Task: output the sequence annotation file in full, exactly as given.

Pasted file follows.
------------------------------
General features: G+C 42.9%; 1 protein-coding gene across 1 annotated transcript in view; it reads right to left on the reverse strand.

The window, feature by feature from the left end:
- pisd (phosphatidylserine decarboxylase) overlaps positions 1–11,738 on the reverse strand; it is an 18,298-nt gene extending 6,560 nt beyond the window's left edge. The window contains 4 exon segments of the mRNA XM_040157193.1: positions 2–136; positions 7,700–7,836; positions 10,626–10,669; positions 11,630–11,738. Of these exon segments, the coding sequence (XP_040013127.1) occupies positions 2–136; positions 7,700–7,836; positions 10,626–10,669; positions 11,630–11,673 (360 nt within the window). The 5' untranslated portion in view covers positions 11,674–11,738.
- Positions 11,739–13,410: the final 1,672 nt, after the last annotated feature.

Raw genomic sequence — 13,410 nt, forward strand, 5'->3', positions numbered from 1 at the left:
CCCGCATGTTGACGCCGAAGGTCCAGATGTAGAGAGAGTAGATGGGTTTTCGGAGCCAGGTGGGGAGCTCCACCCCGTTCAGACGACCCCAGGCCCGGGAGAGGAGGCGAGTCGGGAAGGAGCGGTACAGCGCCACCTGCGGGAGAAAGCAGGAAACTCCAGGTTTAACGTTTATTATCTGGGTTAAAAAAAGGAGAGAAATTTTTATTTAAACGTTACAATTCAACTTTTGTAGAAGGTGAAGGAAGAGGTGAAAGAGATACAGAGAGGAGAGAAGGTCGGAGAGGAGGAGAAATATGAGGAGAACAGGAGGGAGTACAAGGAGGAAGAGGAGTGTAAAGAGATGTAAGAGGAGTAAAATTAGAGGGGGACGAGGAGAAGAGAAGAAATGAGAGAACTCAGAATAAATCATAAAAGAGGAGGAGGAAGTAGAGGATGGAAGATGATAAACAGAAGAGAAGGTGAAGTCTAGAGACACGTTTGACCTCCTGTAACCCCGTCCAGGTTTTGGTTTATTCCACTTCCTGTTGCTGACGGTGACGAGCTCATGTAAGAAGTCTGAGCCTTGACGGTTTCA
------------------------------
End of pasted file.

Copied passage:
General features: G+C 42.9%; 1 protein-coding gene across 1 annotated transcript in view; it reads right to left on the reverse strand.

The window, feature by feature from the left end:
- pisd (phosphatidylserine decarboxylase) overlaps positions 1–11,738 on the reverse strand; it is an 18,298-nt gene extending 6,560 nt beyond the window's left edge. The window contains 4 exon segments of the mRNA XM_040157193.1: positions 2–136; positions 7,700–7,836; positions 10,626–10,669; positions 11,630–11,738. Of these exon segments, the coding sequence (XP_040013127.1) occupies positions 2–136; positions 7,700–7,836; positions 10,626–10,669; positions 11,630–11,673 (360 nt within the window). The 5' untranslated portion in view covers positions 11,674–11,738.
- Positions 11,739–13,410: the final 1,672 nt, after the last annotated feature.

Raw genomic sequence — 13,410 nt, forward strand, 5'->3', positions numbered from 1 at the left:
CCCGCATGTTGACGCCGAAGGTCCAGATGTAGAGAGAGTAGATGGGTTTTCGGAGCCAGGTGGGGAGCTCCACCCCGTTCAGACGACCCCAGGCCCGGGAGAGGAGGCGAGTCGGGAAGGAGCGGTACAGCGCCACCTGCGGGAGAAAGCAGGAAACTCCAGGTTTAACGTTTATTATCTGGGTTAAAAAAAGGAGAGAAATTTTTATTTAAACGTTACAATTCAACTTTTGTAGAAGGTGAAGGAAGAGGTGAAAGAGATACAGAGAGGAGAGAAGGTCGGAGAGGAGGAGAAATATGAGGAGAACAGGAGGGAGTACAAGGAGGAAGAGGAGTGTAAAGAGATGTAAGAGGAGTAAAATTAGAGGGGGACGAGGAGAAGAGAAGAAATGAGAGAACTCAGAATAAATCATAAAAGAGGAGGAGGAAGTAGAGGATGGAAGATGATAAACAGAAGAGAAGGTGAAGTCTAGAGACACGTTTGACCTCCTGTAACCCCGTCCAGGTTTTGGTTTATTCCACTTCCTGTTGCTGACGGTGACGAGCTCATGTAAGAAGTCTGAGCCTTGACGGTTTCA